"Secondly, I decided to pursue a musical career through conducting, moving from a sitting to a standing position. It felt so different to be on my feet in front of an orchestra but, worse, I immediately felt my ass to be 10 times its normal size, waving around in front of the audience."
But it was in teaching that he found real happiness. "I became far better at explaining those elusive areas of expression and nuance that are so difficult to express in words." Indeed, his masterclasses, in which, as tutor, it is irrelevant whether you can use five or 10 fingers, are models of gently humorous correction and deeply-felt inspiration.
He never gave up the idea of returning to two-handed repertoire. After leaving the concert platform in 1965, Fleisher tried every kind of medical, psychiatric and alternative treatment, from acupuncture and hypnosis to deep-tissue massage, Tiger Balm and others, including more than a few drams of Scotch.
But, as a result of conducting and grasping the baton too tightly, he developed carpal tunnel syndrome. This weakness in the forearm and hand caused by pressure on a nerve in the wrist could be alleviated only through surgery. So Fleisher agreed to have his wrist cut open with a knife, to the accompaniment, he remembers, of a recording of Mahler's First Symphony. Astonishingly, the surgery for one ailment helped the other, and his fingers began to straighten out. "After 18 years, I was able to play again. In 1982, I was invited to open the new Meyerhoff concert hall in Baltimore and made the front page of The New York Times for being able to use both hands for the first time since 1965."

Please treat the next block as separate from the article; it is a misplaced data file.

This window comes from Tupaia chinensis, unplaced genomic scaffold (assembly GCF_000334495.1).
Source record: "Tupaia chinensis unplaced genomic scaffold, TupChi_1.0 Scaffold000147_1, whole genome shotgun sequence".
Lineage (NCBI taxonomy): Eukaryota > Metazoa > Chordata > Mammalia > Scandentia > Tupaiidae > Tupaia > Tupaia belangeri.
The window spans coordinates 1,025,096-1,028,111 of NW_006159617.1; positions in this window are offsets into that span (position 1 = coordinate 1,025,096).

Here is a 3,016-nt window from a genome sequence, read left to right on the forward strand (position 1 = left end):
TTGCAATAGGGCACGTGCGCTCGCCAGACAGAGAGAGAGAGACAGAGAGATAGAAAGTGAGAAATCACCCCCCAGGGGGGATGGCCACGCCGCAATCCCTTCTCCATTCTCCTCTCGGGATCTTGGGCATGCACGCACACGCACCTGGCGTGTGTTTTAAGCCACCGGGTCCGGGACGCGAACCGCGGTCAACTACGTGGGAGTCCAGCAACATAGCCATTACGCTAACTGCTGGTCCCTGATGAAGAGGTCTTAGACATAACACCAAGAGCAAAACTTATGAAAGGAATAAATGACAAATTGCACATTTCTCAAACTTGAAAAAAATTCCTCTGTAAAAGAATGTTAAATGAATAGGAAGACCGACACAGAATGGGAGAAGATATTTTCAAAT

But this supposed cure proved short-lived. "I knew things weren't quite as they should be," admits Fleisher. "I had to change the advertised programme from Beethoven's Fourth Piano Concerto to Franck's Symphonic Variations. It didn't feel to me like a triumphant return. I broke down in tears in the dressing-room before the concert and felt awful at having to go through an evening of pretence."
His pianist wife, Katherine Jacobson Fleisher, knew too that this was not the solution to her husband's problems. For the remaining 12 of that series of "comeback" concerts, Fleisher reverted to left-hand repertoire. Only in 1995 was he finally diagnosed with a neurological disorder called focal dystonia. "It's a malady caused by the brain learning to do a wrong thing, and though a cure has been found, I am a dystonic for life. It's task-specific. Glass-blowers get it, computer workers can become afflicted and golfers begin to miss their putts."
Fleisher thinks there could be 10,000 musicians around the world suffering from the condition and that the composer-pianist Robert Schumann may have been an early victim, causing permanent damage by mechanically exercising his troublesome fourth finger.
Fifteen years ago, Botox was still in its experimental stages. However, a small dose injected directly into the appropriate muscle along with holistic massage therapy involving connective tissues restored Fleisher's fingers sufficiently for him to return to two-handed performances. A tiny amount of Botox relaxes the fingers without causing the paralysis evident when it is used to reduce facial wrinkles by immobolising muscles. Crucially, there is no sign of any of the negative effects, such as a diminished quality of emotional experience.